Coeure Says ECB May Need to Dive Deeper If Governments Don’t Actby and
Inaction on fiscal policy, reforms may keep natural rate low
Unconventional policy may have to be used more frequently
European Central Bank Executive Board member Benoit Coeure said unconventional monetary policy may have to be used differently and more frequently if governments don’t act to boost the growth potential of euro-area economies.
“We may see short-term rates being pushed to the effective lower bound more frequently in the event of macroeconomic shocks,” Coeure said Saturday in a speech at the U.S. Federal Reserve’s annual policy symposium in Jackson Hole, Wyoming. His remarks were posted on the ECB’s website.
“We will fulfill the price stability mandate given to us,” Coeure said. “But if other actors do not take the necessary measures in their policy domains, we may need to dive deeper into our operational framework and strategy to do so.”
While slowing growth and inflation present difficulties for central banks around the industrialized world, the Frankfurt-based ECB has particular cause to urge pro-expansion measures by the 19 nations that use the euro. High unemployment, political spats and banking systems loaded with soured loans are hampering the region’s recovery from a debt crisis that started six years ago.
“We face an exceptional situation where the real equilibrium rate is very low,” said Coeure. “All the monetary policy measures we have taken were a necessary response to this. They stabilized the euro-area economy and anchored medium-term price stability. But they were done on the assumption that low real rates would be temporary, because other policies would act in their fields of responsibility.”
The ECB’s benchmark rate is at zero, and the deposit rate is at minus 0.4 percent. The bank’s next rate-setting decision is in Frankfurt on Sept. 8.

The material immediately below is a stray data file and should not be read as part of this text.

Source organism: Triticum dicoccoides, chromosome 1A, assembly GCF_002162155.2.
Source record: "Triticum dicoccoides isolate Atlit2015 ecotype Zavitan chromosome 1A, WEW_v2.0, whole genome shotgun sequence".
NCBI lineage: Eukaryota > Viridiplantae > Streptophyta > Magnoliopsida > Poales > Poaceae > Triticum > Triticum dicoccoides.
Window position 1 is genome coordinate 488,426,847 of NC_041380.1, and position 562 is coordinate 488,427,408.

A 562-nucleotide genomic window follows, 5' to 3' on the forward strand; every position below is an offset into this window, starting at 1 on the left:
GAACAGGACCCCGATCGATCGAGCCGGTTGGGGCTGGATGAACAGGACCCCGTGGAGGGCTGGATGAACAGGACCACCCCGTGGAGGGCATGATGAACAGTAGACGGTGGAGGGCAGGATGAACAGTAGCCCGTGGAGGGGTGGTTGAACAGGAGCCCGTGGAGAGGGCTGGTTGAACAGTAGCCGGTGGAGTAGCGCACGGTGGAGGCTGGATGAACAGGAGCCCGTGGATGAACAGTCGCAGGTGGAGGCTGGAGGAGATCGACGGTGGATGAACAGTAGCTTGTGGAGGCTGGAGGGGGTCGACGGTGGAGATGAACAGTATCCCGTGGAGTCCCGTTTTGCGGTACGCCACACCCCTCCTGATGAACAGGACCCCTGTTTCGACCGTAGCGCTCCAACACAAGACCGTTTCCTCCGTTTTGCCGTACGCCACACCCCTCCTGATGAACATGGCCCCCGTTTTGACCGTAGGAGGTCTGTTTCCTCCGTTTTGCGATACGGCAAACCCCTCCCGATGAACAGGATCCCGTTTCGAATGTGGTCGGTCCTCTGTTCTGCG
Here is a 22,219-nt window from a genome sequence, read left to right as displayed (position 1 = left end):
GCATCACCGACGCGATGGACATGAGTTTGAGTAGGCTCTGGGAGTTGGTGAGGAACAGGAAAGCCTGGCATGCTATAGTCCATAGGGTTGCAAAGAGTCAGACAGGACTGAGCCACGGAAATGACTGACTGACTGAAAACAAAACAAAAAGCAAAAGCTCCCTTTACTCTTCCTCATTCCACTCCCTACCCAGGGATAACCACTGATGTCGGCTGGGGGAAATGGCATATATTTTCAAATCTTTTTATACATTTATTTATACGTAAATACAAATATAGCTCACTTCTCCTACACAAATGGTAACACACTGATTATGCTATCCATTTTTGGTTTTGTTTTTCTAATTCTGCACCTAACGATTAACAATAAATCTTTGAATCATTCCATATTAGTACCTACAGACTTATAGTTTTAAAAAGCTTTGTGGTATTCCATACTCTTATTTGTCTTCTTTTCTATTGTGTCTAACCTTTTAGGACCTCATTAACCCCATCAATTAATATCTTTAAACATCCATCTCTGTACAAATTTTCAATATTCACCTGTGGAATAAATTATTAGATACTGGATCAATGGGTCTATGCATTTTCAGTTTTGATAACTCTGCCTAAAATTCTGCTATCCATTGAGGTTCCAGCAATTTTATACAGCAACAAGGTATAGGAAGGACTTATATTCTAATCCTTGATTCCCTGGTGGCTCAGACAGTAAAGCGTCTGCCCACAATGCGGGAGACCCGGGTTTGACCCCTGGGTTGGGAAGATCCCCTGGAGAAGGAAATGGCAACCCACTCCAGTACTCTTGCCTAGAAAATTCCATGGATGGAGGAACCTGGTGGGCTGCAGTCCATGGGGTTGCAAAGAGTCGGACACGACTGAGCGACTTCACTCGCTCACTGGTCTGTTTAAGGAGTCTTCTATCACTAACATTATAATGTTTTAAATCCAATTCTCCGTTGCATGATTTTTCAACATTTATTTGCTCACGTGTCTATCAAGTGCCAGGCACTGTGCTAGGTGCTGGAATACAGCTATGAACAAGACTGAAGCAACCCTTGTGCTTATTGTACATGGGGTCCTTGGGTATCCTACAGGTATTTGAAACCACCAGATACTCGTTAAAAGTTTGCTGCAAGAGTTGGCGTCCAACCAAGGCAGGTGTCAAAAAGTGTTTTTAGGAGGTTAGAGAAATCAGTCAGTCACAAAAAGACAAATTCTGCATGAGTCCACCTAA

Coeure, the ECB board member responsible for market operations, said that the central bank’s standing facilities, asset-purchase programs and other market interfaces have proven robust in the crisis. Still, the ECB faces the question of whether some of these tools should eventually be withdrawn or made permanent.
In particular, there is an argument for the ECB retaining the policy of accepting a wider range of collateral in exchange for bank funding given the greater demands on central banks following post-crisis liquidity regulation, Coeure said.
In the future the ECB may face the question of which operational target to pursue, if persistently low inflation means that policy rates remain close to or at zero. If current monetary policy settings linger into the long term, side effects will grow, Coeure said.
“If short-term rates are persistently pushed towards the lower bound, monetary policy has to focus on a wider constellation of rates across different maturities and asset classes,” he said. “What then is its target?”
Likewise, if the ECB continues to maintain a large balance sheet by purchasing shorter-term financial assets, that may have the effect of lowering long-term rates, exacerbating the low interest-rate problem, Coeure said. Financial stability may also suffer if unconventional measures last too long.
“The benefits of such measures have clearly outweighed their costs, but we cannot rule out a situation where the side effects are such that the negative consequences prevail,” Coeure said.